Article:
BMW to resume premium car deliveries to RussiaBusiness & Economy January 17, 15:48
Russia to appeal ECHR decision on illegitimacy of Dima Yakovlev lawRussian Politics & Diplomacy January 17, 15:40
Record-breaking KAMAZ trucksBusiness & Economy January 17, 15:37
Russian PM says up to $1.8 bln to be earmarked to prop up economy in 2017Business & Economy January 17, 15:35
Lavrov says tensions in Balkans growing, standoff must be preventedRussian Politics & Diplomacy January 17, 15:16
Russian top diplomat: Moscow denies worship of Western liberal valuesRussian Politics & Diplomacy January 17, 15:04
Russia to replace carrier rocket engines after Progress cargo spacecraft crashScience & Space January 17, 14:59
Lavrov blasts Voice of America’s report on alleged Russian hacker attacks as ‘lie’Russian Politics & Diplomacy January 17, 14:46
Lawyer says ECHR decision gives US applicants chance to adopt Russian orphansWorld January 17, 14:25
TOKYO, January 11. /TASS/. The International Atomic Energy Agency (IAEA) special commission has started its inspection at Japan’s nuclear facilities almost five years after the disaster at the Fukushima Nuclear Power Plant.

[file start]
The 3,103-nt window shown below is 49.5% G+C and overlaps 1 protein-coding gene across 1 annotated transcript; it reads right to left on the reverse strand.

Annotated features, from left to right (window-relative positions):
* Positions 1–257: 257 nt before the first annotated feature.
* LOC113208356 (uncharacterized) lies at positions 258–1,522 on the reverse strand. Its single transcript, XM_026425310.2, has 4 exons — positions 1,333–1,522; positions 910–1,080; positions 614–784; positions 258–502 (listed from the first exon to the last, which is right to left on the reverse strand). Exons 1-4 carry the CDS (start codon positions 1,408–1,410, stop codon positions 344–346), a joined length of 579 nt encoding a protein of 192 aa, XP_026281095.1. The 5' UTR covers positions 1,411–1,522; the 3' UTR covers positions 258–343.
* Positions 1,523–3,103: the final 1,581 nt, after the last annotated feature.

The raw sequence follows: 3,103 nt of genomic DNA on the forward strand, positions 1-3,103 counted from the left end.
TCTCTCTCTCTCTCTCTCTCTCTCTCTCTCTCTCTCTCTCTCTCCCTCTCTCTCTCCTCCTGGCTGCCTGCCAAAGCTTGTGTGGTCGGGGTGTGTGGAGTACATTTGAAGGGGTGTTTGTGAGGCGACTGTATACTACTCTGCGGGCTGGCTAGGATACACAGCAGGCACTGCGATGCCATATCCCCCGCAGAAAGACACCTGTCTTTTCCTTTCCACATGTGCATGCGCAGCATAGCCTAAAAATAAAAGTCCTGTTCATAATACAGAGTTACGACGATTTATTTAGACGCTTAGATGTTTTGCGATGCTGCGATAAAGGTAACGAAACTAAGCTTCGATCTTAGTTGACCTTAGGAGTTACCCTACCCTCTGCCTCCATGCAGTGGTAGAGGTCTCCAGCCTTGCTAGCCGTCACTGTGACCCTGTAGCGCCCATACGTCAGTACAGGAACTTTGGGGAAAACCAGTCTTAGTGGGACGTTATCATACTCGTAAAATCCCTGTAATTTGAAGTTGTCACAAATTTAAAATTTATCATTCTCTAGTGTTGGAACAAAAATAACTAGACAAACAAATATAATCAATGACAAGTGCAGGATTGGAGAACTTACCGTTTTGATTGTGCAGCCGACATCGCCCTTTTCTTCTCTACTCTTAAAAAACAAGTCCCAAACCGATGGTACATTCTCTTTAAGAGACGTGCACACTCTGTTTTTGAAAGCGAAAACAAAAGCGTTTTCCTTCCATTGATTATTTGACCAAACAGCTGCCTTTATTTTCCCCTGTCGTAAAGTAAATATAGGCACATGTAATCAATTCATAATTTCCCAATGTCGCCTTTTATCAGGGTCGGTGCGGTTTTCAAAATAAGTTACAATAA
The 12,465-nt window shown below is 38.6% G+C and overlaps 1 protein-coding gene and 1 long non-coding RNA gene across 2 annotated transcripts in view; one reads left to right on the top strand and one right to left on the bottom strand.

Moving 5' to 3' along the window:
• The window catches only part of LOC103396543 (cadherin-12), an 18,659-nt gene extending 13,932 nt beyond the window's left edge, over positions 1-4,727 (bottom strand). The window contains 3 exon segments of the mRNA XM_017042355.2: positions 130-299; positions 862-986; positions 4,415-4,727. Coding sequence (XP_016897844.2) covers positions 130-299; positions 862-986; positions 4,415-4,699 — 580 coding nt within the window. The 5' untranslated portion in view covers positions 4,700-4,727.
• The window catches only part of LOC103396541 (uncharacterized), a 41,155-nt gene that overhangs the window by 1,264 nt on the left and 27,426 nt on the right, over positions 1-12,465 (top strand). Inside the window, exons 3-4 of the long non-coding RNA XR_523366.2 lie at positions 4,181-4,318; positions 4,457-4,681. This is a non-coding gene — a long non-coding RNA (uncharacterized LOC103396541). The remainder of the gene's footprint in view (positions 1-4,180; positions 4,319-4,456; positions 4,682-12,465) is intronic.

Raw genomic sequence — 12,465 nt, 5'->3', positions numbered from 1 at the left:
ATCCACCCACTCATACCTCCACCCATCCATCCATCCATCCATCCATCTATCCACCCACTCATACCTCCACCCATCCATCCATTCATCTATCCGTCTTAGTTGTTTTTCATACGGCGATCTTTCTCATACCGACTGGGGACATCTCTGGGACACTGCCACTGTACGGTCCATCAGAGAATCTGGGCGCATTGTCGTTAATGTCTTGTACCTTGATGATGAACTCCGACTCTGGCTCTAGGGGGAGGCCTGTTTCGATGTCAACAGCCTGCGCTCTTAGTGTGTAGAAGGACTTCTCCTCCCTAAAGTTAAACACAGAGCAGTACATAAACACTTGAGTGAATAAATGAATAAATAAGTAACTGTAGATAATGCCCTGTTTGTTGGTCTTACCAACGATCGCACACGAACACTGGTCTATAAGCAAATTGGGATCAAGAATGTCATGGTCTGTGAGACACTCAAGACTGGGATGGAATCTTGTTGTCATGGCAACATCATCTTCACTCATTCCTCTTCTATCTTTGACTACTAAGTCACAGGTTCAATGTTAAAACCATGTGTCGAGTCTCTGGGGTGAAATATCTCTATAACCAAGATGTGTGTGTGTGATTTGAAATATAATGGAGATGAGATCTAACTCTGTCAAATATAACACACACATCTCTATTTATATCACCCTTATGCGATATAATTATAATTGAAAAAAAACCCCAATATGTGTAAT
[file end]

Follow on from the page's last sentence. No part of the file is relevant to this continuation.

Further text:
IAEA’s special commission will assess the actions of officials supervising the nuclear sphere in the country in close coordination with Japanese Nuclear Safety Commission. The inspection is expected to be finished by January 22. After that, IAEA will assess the work that has been completed and issue recommendations. During the inspection, specialists will also visit Fukushima I NPP and Takahama NPP in Fukui Prefecture.
In summer and autumn of last year two reactors at Sendai NPP in Kagoshima Prefecture were restarted. It became the first NPP in two years to partially resume its work after all nuclear facilities in Japan were closed in the aftermath of the Fukushima nuclear disaster in March 2011. The Japanese government plans to continue its course of partially restarting several nuclear facilities in the country. Apart from Sendai and Takahama facilities, the third power unit at Ikata NPP on the Sikoku Island is also allowed to restart its work.
Before the nuclear disaster at Fukushima NPP, nuclear energy accounted for around 30% in Japan’s energy balance. As a result of temporarily suspending work at nuclear facilities, the country had to use thermal power plants for providing electricity. Japan has scarce energy resources and mostly imports them, thus facing more problems for the budget when buying additional volumes of fuel. As of 2013, in order to satisfy the country’s energy needs, Japan used natural gas (43.2%), coal (30.3%) and oil (14.9%).